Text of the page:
Wed 20 July 11:25 - 11:30 PDT

Spotlight

Anant Raj · Francis Bach

Uncertainty sampling in active learning is heavily used in practice to reduce the annotation cost. However, there has been no wide consensus on the function to be used for uncertainty estimation in binary classification tasks and convergence guarantees of the corresponding active learning algorithms are not well understood. The situation is even more challenging for multi-category classification. In this work, we propose an efficient uncertainty estimator for binary classification which we also extend to multiple classes, and provide a non-asymptotic rate of convergence for our uncertainty sampling based active learning algorithm in both cases under no-noise conditions (i.e., linearly separable data). We also extend our analysis to the noisy case and provide theoretical guarantees for our algorithm under the influence of noise in the task of binary and multi-class classification.

Wed 20 July 11:30 - 11:35 PDT

Spotlight

Zhi Wang · Chicheng Zhang · Kamalika Chaudhuri

We study the problem of online multi-task learning where the tasks are performed within similar but not necessarily identical multi-armed bandit environments. In particular, we study how a learner can improve its overall performance across multiple related tasks through robust transfer of knowledge. While an upper confidence bound (UCB)-based algorithm has recently been shown to achieve nearly-optimal performance guarantees in a setting where all tasks are solved concurrently, it remains unclear whether Thompson sampling (TS) algorithms, which have superior empirical performance in general, share similar theoretical properties. In this work, we present a TS-type algorithm for a more general online multi-task learning protocol, which extends the concurrent setting. We provide its frequentist analysis and prove that it is also nearly-optimal using a novel concentration inequality for multi-task data aggregation at random stopping times. Finally, we evaluate the algorithm on synthetic data and show that the TS-type algorithm enjoys superior empirical performance in comparison with the UCB-based algorithm and a baseline algorithm that performs TS for each individual task without transfer.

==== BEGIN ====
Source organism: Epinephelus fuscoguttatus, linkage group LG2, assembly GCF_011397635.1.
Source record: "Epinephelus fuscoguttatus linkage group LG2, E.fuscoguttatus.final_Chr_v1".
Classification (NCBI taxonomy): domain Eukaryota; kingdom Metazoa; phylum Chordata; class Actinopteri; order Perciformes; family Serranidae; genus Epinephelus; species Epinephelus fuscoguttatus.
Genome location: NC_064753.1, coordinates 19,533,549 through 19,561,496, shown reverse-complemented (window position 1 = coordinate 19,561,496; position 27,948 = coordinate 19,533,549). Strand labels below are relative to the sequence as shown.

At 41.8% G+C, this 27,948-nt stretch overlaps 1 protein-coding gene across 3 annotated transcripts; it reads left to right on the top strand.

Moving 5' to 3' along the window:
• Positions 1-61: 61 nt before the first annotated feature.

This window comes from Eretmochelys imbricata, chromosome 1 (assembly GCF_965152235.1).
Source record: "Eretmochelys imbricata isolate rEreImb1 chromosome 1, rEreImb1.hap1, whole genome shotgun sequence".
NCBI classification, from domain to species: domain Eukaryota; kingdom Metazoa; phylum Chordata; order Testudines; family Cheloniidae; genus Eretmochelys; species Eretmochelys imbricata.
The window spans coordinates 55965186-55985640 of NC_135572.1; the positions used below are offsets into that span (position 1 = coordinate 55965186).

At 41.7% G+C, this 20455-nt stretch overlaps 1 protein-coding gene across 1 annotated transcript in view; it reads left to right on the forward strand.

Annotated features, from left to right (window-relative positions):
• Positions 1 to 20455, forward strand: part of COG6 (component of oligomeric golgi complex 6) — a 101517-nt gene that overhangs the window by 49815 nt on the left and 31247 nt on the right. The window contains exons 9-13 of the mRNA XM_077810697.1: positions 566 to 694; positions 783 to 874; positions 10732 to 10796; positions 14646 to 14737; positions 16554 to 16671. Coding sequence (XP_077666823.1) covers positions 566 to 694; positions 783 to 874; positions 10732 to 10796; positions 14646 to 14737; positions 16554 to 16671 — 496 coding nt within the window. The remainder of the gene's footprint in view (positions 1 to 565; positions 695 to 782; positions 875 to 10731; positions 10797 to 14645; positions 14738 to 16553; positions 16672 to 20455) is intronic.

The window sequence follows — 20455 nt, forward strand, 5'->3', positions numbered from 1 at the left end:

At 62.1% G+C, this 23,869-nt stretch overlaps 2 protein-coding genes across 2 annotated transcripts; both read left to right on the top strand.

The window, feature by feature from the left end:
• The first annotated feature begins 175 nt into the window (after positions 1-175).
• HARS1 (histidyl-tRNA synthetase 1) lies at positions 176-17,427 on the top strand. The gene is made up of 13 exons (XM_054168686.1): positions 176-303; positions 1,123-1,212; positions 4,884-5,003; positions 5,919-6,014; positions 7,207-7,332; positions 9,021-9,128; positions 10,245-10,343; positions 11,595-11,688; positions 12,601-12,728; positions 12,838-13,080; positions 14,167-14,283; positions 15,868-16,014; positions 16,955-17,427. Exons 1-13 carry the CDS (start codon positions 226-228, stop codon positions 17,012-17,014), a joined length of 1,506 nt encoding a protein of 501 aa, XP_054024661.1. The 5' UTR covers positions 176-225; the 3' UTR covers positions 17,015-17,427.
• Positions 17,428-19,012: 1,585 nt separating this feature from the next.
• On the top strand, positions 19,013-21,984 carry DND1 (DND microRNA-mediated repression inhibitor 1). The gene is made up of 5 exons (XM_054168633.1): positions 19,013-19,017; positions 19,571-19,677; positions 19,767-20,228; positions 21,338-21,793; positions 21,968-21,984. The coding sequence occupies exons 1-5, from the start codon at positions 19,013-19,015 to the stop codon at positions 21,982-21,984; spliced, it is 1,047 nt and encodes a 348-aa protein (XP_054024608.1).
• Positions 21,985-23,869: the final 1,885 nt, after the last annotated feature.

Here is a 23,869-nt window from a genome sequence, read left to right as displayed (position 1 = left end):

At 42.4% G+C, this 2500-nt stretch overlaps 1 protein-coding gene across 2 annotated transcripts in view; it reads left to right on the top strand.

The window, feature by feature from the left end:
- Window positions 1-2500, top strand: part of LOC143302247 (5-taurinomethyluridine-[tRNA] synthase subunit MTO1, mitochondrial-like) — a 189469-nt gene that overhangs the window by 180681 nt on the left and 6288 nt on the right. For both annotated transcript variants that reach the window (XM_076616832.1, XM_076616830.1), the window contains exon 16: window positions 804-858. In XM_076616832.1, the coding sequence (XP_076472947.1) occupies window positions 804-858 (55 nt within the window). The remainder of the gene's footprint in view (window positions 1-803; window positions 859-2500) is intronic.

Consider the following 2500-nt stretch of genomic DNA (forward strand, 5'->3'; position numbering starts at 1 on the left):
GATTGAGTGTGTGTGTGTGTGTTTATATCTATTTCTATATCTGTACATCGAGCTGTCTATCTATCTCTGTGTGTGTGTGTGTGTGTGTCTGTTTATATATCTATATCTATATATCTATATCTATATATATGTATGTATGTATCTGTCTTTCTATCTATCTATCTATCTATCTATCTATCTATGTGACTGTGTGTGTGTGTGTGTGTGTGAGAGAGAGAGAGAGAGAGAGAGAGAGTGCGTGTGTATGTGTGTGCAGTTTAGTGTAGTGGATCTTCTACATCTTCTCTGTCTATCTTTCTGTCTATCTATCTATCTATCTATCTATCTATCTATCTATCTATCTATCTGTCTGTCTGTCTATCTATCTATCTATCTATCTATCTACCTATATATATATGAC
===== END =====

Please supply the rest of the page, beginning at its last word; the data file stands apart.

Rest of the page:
Wed 20 July 11:35 - 11:40 PDT

Spotlight

Stephen Mussmann · Sanjoy Dasgupta

Within machine learning, active learning studies the gains in performance made possible by adaptively selecting data points to label. In this work, we show through upper and lower bounds, that for a simple benign setting of well-specified logistic regression on a uniform distribution over a sphere, the expected excess error of both active learning and random sampling have the same inverse proportional dependence on the number of samples. Importantly, due to the nature of lower bounds, any more general setting does not allow a better dependence on the number of samples. Additionally, we show a variant of uncertainty sampling can achieve a faster rate of convergence than random sampling by a factor of the Bayes error, a recent empirical observation made by other work. Qualitatively, this work is pessimistic with respect to the asymptotic dependence on the number of samples, but optimistic with respect to finding performance gains in the constants.

Wed 20 July 11:40 - 11:45 PDT

Spotlight

Yufei Tao · Hao WU · Shiyuan Deng

This paper formalizes {\em cross-space} active learning on a graph convolutional network (GCN). The objective is to attain the most accurate hypothesis available in any of the instance spaces generated by the GCN. Subject to the objective, the challenge is to minimize the {\em label cost}, measured in the number of vertices whose labels are requested. Our study covers both {\em budget algorithms} which terminate after a designated number of label requests, and {\em verifiable algorithms} which terminate only after having found an accurate hypothesis. A new separation in label complexity between the two algorithm types is established. The separation is unique to GCNs.